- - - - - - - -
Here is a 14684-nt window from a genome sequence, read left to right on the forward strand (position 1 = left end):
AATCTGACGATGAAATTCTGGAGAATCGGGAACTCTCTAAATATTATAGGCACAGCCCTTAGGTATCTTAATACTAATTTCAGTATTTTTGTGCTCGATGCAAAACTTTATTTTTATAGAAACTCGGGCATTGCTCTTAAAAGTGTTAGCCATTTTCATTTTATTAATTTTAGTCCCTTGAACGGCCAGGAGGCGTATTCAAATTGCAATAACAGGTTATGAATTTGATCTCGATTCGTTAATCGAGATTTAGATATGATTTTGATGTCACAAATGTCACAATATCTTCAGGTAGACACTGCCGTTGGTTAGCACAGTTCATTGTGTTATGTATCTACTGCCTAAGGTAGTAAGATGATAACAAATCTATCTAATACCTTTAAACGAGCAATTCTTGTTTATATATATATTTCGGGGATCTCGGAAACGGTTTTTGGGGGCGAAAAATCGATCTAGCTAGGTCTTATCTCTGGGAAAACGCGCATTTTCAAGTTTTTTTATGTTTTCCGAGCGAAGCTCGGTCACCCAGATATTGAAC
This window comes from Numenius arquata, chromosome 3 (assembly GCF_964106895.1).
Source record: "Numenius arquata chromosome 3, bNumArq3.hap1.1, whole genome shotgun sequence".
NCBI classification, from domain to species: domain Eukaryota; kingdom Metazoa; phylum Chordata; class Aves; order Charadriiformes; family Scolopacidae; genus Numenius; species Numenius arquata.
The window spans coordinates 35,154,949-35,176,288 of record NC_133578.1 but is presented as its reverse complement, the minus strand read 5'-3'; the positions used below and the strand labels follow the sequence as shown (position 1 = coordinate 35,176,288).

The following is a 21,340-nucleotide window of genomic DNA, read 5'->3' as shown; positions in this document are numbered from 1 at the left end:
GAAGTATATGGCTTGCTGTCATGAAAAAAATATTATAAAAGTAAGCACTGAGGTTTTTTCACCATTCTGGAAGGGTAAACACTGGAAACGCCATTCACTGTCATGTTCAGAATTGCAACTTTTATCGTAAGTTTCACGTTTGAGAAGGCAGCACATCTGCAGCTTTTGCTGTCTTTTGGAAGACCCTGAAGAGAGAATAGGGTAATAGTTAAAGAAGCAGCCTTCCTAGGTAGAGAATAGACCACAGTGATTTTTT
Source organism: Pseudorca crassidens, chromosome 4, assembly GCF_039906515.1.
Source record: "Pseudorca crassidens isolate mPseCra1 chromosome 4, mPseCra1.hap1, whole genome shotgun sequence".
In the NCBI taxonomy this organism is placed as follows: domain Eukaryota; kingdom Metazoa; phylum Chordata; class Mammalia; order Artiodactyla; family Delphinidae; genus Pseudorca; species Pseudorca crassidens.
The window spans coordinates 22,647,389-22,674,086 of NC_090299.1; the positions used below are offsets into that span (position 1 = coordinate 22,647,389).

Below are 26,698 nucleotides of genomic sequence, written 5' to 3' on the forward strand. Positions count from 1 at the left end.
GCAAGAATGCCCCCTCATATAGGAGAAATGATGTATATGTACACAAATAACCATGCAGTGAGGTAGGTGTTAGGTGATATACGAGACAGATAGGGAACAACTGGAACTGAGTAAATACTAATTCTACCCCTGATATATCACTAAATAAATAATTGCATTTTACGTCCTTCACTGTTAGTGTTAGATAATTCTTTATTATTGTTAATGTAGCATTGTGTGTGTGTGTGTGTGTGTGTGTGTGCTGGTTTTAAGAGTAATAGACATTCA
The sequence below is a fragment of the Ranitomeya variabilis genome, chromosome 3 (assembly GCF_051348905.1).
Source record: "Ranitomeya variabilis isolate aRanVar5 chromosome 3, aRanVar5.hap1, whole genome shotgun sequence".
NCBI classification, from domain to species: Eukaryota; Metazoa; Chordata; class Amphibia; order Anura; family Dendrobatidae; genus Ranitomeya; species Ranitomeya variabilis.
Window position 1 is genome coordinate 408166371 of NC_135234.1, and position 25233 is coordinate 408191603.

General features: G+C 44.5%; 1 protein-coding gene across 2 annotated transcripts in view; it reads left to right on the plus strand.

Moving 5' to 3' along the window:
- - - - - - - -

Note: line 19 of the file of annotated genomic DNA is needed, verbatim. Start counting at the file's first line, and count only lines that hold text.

General features: G+C 44.5%; 1 protein-coding gene across 2 annotated transcripts in view; it reads left to right on the plus strand.